The central installation of Mounir Fatmi's new exhibition gives the show its name. Inside the Fire Circle features a row of old-fashioned typewriters on an iron frame. From these obsolete objects, black and red jump leads spill out, the ends clipped to a page of plain, white paper.
Initially this might seem to question the transfer of information and provide a visual representation of the development of digital and future technologies – but it is also about the past.
“With this installation, I want people to remember history,” says Fatmi, a French-Moroccan artist, of his first solo show in Dubai. “Unfortunately people have a short-term memory these days.”
Fatmi describes the work as an aesthetic trap that draws viewers in but throws them into a circular motion of repetition.
“All these materials are going to disappear, so they are historical, but there is the notion of archive, which is constantly present,” he says. “We see history repeating itself over and over again, like a palimpsest.”
Palimpsest is a word for a manuscript or other writing surface that has been reused or altered but which still has visible traces of its original form.
This installation then, reflects the artist’s preoccupation with the circle, a recurring symbol throughout his practice.
On the wall are several pieces made with coaxial antennae cables – another largely obsolete object – arranged and fixed in partly-circular and geometric patterns, encased in glass boxes.
Again, they draw the viewer in to the idea of repetition and infinity but also pick up the theme of physical material that is now part of history, soon to be discarded from use and, perhaps, even from memory.
By using such objects, Fatmi raises the question of whether when something is forgotten, does it mean it never existed? Why do we often fail to learn the lessons of history? If an incident falls out of the reaches of archive or memory, it can happen again, and we risk making the same mistakes.
This idea is highlighted in the story of John Howard Griffin, the subject of several pieces of work in the exhibition. Griffin was an American journalist and author from Texas. He was white but in the racially-segregated United States of 1959, he took medication and subjected his skin to ultraviolet rays to make himself appear black. He then went on a tour of the country’s Deep South.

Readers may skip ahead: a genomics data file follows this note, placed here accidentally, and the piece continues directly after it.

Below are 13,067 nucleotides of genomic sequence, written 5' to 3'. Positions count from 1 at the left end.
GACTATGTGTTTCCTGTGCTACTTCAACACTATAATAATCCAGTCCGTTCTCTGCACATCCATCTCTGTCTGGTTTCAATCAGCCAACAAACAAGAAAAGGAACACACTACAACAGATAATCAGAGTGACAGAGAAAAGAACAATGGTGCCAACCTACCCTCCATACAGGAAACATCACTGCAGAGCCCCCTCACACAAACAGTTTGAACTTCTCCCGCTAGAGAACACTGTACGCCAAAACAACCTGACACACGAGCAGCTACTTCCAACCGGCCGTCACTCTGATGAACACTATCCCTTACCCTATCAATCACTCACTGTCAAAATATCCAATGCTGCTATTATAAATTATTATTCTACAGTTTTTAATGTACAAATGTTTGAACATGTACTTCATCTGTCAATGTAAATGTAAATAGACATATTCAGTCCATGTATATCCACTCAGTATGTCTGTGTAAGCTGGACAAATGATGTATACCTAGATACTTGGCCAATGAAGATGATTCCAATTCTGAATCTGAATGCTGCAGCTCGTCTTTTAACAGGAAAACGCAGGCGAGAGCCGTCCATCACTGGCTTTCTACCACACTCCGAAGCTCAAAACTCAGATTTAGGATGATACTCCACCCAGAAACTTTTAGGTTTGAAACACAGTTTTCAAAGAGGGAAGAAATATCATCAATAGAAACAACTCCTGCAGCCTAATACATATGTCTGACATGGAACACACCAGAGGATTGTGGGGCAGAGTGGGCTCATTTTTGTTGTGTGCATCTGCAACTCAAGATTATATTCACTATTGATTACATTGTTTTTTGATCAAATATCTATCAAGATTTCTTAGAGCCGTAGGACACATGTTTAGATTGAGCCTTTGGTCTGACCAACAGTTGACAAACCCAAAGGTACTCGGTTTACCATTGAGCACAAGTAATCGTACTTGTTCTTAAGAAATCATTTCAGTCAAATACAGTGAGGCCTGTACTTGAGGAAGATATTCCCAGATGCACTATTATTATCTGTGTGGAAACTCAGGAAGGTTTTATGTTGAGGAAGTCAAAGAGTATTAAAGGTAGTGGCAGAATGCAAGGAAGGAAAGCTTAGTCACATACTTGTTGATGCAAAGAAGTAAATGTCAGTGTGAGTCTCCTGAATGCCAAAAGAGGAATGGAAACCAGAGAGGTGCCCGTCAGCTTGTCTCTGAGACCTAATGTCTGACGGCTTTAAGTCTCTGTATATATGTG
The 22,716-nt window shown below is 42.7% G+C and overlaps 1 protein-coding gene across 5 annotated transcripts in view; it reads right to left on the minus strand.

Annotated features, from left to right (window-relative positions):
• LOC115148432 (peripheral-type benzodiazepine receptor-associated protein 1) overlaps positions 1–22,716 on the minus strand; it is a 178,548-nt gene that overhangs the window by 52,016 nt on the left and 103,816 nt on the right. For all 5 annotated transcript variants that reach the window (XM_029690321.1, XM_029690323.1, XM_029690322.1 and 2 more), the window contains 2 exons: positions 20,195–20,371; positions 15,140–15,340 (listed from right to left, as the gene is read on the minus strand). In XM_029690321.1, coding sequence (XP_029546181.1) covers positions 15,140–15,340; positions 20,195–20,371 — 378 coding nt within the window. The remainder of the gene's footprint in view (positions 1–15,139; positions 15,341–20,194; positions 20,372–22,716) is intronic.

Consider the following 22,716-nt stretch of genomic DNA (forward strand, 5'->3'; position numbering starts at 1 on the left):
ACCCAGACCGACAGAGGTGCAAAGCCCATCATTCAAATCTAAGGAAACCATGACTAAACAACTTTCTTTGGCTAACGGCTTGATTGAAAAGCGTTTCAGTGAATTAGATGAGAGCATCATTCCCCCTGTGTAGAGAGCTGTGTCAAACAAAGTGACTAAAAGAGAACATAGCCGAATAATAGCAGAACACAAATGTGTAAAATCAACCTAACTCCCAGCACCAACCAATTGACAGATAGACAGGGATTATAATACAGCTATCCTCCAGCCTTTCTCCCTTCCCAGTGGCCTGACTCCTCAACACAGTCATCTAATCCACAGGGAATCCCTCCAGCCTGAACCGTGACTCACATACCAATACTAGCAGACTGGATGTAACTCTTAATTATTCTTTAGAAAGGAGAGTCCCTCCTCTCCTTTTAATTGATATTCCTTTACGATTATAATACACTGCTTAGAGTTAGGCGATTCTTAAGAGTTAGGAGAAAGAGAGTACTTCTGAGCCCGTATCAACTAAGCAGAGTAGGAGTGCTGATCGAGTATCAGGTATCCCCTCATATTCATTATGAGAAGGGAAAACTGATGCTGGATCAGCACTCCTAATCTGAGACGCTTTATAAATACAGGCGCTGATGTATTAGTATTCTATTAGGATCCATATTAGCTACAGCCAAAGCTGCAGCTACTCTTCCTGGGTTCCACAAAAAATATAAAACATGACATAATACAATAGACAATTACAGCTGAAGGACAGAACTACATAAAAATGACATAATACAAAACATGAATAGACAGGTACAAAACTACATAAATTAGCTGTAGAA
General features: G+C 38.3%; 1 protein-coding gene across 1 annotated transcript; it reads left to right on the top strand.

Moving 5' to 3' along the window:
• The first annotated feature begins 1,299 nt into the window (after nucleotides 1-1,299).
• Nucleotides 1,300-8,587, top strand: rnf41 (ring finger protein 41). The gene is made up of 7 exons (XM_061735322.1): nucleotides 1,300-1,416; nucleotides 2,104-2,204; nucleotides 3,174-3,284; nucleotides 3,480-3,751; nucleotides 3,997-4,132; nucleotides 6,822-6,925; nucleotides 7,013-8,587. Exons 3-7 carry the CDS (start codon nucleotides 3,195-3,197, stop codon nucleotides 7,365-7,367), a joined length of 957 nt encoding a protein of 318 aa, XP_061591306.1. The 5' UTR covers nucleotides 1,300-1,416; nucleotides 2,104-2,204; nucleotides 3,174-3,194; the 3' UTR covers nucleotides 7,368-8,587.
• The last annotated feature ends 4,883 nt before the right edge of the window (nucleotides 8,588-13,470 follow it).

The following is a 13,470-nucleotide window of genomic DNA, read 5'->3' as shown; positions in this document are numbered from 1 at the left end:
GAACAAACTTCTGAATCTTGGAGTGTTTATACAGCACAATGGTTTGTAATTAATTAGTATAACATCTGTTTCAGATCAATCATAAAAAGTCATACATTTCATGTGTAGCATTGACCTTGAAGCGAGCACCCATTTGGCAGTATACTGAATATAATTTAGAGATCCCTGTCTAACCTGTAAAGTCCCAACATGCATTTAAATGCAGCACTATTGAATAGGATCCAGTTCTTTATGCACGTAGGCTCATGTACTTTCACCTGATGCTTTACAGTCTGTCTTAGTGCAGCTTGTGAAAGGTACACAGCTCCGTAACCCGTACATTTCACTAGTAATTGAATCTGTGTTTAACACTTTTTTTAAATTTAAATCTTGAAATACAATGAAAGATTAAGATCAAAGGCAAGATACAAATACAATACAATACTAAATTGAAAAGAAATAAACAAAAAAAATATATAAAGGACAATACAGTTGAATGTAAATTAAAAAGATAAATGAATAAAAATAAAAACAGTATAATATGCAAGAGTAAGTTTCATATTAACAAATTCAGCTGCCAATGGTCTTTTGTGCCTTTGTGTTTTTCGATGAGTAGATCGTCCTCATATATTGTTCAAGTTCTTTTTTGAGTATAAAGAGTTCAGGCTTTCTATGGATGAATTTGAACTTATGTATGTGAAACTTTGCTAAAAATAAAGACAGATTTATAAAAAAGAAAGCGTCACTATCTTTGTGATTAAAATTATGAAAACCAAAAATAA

“I discovered the history of this amazing person who completed this experiment and I realised that many people hadn’t heard of him so I decided to use his story to show others,” says Fatmi.
A series of 10 photographs, titled As A Black Man, shows the gradation of Griffin's skin from white to grey to black. Another set, this time in black and white, show his legs crossing a white line in the street – which has several metaphorical and symbolic connotations.
“This story is especially relevant because of what is happening in the United States now,” says Fatmi. “People forget the original American dream was in fact, the immigrant’s dream. You can’t imagine America as it is today without immigrants.
“So, I want to show people that back then, there was a white, educated person who was willing to literally burn his skin because he wanted to understand ‘the other’. If people were to think like him now, it would help a lot.”
Fatmi’s interest in forgotten stories, and in inspiring his audience to think for themselves, comes from a childhood spent in an impoverished Moroccan village where access to information was scarce.
He remembers there was only one dictionary in the village and he had to search it out. When he began creating art in an age of information saturation, Fatmi never forgot the importance of memory, and he hopes to harness the power of art to make a difference.
“Art changed my life,” he says. “I try to understand life, history and everything with art – it is the key. And yes, it is a romantic idea but I do have a hope to be able to change something with my art.”
• Inside the Fire Circle is at Lawrie Shabibi Gallery, Alserkal Avneue, Dubai, until May 15. www.lawrieshabibi.com